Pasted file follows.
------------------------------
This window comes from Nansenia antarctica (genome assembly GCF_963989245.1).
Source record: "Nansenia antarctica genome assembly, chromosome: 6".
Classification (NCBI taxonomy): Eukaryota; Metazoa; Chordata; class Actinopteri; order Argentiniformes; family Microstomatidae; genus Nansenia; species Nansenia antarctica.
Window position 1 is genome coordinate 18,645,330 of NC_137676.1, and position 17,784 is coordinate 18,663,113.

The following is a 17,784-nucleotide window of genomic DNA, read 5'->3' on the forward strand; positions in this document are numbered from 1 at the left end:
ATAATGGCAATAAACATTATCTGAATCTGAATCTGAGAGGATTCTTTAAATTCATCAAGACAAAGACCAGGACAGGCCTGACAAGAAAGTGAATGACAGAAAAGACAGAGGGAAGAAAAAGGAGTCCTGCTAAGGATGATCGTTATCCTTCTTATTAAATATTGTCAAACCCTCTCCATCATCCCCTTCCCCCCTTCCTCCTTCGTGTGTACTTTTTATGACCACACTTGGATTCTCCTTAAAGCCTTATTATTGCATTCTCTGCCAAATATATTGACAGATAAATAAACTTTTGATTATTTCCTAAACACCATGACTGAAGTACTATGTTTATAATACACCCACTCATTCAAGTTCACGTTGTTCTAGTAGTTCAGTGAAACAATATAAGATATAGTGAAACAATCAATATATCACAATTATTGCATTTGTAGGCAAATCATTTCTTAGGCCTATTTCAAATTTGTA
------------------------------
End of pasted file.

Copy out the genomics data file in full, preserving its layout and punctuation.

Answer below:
This window comes from Nansenia antarctica (genome assembly GCF_963989245.1).
Source record: "Nansenia antarctica genome assembly, chromosome: 6".
Classification (NCBI taxonomy): Eukaryota; Metazoa; Chordata; class Actinopteri; order Argentiniformes; family Microstomatidae; genus Nansenia; species Nansenia antarctica.
Window position 1 is genome coordinate 18,645,330 of NC_137676.1, and position 17,784 is coordinate 18,663,113.

The following is a 17,784-nucleotide window of genomic DNA, read 5'->3' on the forward strand; positions in this document are numbered from 1 at the left end:
ATAATGGCAATAAACATTATCTGAATCTGAATCTGAGAGGATTCTTTAAATTCATCAAGACAAAGACCAGGACAGGCCTGACAAGAAAGTGAATGACAGAAAAGACAGAGGGAAGAAAAAGGAGTCCTGCTAAGGATGATCGTTATCCTTCTTATTAAATATTGTCAAACCCTCTCCATCATCCCCTTCCCCCCTTCCTCCTTCGTGTGTACTTTTTATGACCACACTTGGATTCTCCTTAAAGCCTTATTATTGCATTCTCTGCCAAATATATTGACAGATAAATAAACTTTTGATTATTTCCTAAACACCATGACTGAAGTACTATGTTTATAATACACCCACTCATTCAAGTTCACGTTGTTCTAGTAGTTCAGTGAAACAATATAAGATATAGTGAAACAATCAATATATCACAATTATTGCATTTGTAGGCAAATCATTTCTTAGGCCTATTTCAAATTTGTA